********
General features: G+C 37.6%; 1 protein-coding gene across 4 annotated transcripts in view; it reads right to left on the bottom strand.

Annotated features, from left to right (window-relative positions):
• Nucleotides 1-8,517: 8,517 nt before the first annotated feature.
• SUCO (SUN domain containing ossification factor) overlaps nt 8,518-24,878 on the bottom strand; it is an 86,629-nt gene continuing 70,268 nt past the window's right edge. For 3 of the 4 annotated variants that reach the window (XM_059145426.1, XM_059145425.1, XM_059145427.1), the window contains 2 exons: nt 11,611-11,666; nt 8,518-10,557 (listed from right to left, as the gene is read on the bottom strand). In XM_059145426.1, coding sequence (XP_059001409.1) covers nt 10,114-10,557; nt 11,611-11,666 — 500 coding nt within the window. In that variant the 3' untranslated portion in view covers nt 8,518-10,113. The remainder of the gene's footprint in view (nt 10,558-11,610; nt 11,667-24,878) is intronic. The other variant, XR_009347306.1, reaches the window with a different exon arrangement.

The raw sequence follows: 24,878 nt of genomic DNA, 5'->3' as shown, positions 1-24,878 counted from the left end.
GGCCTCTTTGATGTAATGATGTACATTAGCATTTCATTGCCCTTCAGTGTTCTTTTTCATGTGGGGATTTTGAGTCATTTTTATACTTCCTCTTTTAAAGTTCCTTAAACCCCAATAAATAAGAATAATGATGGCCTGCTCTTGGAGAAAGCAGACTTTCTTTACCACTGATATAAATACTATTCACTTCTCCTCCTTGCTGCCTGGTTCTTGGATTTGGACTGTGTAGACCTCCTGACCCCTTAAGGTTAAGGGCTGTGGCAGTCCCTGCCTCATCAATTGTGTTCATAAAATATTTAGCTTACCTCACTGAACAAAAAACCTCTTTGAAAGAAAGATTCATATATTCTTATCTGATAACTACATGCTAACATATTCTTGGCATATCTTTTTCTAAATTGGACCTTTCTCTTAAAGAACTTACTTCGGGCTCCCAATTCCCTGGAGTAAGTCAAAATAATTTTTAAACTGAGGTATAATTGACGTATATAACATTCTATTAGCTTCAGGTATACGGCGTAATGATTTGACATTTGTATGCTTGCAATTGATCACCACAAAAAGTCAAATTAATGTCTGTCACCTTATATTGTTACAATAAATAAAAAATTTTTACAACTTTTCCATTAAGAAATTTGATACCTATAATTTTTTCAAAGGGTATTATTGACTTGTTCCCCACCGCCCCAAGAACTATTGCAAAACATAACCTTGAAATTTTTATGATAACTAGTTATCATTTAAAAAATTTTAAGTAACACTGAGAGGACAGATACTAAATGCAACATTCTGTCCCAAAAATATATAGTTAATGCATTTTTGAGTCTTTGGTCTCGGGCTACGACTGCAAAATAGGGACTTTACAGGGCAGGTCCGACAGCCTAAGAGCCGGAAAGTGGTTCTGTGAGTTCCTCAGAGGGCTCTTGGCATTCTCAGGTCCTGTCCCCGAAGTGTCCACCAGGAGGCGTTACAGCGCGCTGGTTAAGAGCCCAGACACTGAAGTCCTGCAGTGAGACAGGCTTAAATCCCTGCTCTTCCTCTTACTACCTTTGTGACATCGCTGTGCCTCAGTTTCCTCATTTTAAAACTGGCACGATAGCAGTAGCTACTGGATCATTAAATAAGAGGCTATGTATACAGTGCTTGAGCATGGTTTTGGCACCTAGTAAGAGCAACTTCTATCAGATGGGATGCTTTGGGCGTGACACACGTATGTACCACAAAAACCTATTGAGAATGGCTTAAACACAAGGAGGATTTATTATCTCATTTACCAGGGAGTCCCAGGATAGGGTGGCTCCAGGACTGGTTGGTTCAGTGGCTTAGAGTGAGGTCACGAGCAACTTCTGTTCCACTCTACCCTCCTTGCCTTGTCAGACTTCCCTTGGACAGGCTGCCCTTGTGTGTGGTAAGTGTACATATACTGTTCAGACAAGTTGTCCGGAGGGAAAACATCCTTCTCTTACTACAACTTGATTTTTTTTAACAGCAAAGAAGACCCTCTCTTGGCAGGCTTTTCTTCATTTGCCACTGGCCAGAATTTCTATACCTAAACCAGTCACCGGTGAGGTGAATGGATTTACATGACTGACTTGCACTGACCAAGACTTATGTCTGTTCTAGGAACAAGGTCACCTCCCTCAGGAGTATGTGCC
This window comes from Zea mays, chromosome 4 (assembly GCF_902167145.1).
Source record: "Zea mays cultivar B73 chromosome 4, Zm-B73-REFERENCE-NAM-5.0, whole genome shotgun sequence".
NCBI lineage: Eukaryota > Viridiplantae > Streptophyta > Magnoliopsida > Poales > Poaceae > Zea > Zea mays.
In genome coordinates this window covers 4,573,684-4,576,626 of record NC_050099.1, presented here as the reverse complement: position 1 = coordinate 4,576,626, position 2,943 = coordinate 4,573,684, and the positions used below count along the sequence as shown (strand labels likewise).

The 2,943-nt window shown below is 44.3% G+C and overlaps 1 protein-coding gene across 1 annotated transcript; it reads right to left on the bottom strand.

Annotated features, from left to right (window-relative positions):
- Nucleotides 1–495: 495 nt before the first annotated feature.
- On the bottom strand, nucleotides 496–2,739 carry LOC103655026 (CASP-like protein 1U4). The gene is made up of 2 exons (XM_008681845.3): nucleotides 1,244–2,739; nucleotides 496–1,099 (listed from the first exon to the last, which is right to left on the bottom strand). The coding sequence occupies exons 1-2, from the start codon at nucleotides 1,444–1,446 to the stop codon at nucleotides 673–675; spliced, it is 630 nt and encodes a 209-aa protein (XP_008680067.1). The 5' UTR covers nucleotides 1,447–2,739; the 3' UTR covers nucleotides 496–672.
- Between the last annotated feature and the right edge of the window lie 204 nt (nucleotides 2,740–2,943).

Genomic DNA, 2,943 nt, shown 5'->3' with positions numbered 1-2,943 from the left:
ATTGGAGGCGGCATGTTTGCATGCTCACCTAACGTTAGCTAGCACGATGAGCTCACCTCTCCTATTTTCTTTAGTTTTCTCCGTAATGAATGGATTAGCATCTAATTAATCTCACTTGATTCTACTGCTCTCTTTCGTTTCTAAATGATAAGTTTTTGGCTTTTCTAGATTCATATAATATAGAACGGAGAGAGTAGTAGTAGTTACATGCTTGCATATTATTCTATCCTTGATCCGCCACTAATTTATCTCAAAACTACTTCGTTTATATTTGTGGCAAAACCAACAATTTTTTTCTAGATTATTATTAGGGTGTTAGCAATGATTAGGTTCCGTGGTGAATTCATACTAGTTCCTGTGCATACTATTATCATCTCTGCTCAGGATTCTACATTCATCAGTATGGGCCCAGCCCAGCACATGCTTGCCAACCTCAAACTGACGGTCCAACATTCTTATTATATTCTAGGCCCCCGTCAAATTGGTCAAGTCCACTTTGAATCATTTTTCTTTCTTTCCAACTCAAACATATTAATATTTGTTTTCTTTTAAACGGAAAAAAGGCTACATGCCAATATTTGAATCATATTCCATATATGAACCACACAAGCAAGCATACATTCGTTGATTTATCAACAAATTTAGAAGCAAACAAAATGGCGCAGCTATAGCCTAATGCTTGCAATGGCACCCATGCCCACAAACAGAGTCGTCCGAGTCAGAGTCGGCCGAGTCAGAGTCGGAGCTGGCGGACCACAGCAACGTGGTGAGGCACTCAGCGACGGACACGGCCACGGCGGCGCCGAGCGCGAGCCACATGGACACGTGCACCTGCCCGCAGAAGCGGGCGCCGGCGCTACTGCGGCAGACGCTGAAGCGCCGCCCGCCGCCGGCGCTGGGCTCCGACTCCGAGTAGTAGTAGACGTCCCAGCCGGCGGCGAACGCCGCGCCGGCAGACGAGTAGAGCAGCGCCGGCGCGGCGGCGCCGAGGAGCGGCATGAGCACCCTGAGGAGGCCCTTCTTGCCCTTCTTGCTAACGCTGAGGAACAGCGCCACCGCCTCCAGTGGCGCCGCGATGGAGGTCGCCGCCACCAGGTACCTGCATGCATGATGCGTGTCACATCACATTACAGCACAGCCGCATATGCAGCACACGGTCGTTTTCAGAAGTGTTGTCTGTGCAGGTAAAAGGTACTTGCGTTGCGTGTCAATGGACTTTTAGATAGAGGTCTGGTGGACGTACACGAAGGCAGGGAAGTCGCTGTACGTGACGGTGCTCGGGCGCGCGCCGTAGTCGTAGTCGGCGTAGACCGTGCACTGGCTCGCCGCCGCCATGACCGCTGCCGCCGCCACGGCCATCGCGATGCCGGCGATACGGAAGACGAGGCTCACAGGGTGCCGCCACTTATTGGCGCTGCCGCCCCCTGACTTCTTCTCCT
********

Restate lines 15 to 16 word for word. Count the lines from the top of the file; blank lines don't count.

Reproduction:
- Between the last annotated feature and the right edge of the window lie 204 nt (nucleotides 2,740–2,943).

Genomic DNA, 2,943 nt, shown 5'->3' with positions numbered 1-2,943 from the left: